Russian paratroopers abandoned by ‘drunken’ artillery officers

Ukraine: Warehouses on fire in Kherson region

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Russian army units are engaged in fierce battles on the Kherson front, as they seek to repel Ukraine’s counterattack. Kyiv’s forces have made some early progress and have already succeeded in breaking through Russians defence lines in several places. Over the weekend, they maintained their forward momentum, as they liberated more villages and towns in the Kherson province.

Ukraine’s leaders are determined to retake Kherson city, which fell to Moscow early in the war.

The port city is located on the Black Sea and Dnipro River and is of vital importance strategically.

Its capture would not only be a significant morale boost, but would also provide a launch pad to retake the Crimea.

Russia’s commanders have deployed some of their most experienced and professional units to the region in a bid to foil Kyiv’s plans for reconquest.

Among those units are Russian Paratroopers, revered and feared in equal measure for their combat skills.

A detachment of paratroopers found itself recently under heavy fire during a battle near the Inhulets River.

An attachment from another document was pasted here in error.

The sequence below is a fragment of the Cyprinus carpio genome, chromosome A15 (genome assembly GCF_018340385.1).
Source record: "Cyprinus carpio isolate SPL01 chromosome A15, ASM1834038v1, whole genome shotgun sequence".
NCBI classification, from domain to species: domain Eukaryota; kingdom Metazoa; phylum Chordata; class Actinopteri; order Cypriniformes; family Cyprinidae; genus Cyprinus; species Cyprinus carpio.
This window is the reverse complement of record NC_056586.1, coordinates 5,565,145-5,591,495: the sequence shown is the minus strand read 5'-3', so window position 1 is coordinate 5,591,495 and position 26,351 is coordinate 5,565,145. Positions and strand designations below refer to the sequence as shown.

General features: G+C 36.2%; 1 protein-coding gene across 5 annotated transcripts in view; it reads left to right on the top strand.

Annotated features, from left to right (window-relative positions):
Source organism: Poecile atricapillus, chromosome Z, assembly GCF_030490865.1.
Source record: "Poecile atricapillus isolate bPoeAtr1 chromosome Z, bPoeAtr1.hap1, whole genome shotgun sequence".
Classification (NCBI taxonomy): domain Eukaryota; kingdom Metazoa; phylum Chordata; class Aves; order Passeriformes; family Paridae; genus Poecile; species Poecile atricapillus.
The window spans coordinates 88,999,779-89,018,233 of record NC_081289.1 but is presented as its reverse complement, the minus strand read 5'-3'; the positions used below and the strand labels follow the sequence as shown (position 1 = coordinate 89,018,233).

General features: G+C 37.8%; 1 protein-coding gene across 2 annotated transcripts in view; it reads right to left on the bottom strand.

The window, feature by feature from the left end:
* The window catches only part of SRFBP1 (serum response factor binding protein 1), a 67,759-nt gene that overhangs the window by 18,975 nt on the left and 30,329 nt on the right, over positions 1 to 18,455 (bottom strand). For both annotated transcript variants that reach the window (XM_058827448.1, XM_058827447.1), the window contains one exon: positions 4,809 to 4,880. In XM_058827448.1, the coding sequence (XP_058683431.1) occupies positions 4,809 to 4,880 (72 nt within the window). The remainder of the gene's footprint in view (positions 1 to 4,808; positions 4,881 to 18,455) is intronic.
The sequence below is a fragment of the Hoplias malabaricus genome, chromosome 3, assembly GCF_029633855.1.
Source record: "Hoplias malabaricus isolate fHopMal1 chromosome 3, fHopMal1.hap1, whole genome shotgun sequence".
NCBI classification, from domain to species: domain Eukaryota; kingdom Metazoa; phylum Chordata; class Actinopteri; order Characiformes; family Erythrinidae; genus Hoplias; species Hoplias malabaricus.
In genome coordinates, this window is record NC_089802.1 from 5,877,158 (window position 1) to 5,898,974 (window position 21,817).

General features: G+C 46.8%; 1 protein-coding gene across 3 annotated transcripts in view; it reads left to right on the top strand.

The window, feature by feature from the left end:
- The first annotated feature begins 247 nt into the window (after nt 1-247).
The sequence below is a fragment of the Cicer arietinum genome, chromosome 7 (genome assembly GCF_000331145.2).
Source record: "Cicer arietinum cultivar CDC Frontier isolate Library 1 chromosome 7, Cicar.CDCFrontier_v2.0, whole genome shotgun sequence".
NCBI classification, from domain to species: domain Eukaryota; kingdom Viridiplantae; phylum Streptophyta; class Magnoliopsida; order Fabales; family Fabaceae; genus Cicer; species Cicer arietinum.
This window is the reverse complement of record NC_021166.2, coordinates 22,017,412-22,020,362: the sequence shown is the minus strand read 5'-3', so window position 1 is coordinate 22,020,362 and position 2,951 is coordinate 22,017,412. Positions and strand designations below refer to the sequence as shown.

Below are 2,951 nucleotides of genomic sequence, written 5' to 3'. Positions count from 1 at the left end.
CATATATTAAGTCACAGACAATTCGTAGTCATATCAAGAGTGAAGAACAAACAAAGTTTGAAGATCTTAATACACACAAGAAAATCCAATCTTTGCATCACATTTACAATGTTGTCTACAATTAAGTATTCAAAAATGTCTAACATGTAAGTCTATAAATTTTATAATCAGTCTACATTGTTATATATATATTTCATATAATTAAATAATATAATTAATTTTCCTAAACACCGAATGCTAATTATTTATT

As the situation became ever more desperate, they radioed in for artillery support.

However, their calls went unheeded, as they were left to their fates by ‘drunken’ artillery officers.

WarMonitor, an analyst who regularly comments on military events in Ukraine, tweeted: “Russian artillery teams near the Inhulets frontline reportedly did not respond to desperate calls from Russian Paratroopers and failed to provide any fire support for hours.

“Russian sources complain about them being ‘Drunken’ which would not surprise me at all.”

He added: “Russian ‘elite’ paratrooper units are being forced into the heaviest fighting in Kherson region.

“It seems the Russian elite units will be non existent after this war….

“This is largely due to the normal infantry being so incompetent that elite units are put in frontal assaults.”

Ukrainian officials have tried to dampen down expectations of a rapid victory, and have urged the nation to prepare itself for a drawn out “bloody” battle.

That message was echoed by a military analyst from the Baltic Security Foundation, who warned that Kyiv’s counteroffensive was far from being a nailed on certainty.

Glen Grant told that despite poor morale among Russian frontline forces, they were still putting up “stiff resistance” in the Kherson region.

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He said: “The Russian morale is poor as they have a shortage of food, equipment and in many cases they have not been properly paid.

“But they are still fighting hard and putting up a stiff resistance.

“They appear to be better led than the troops in the first months.

“They are either learning or the best fighters have been promoted into senior positions.”

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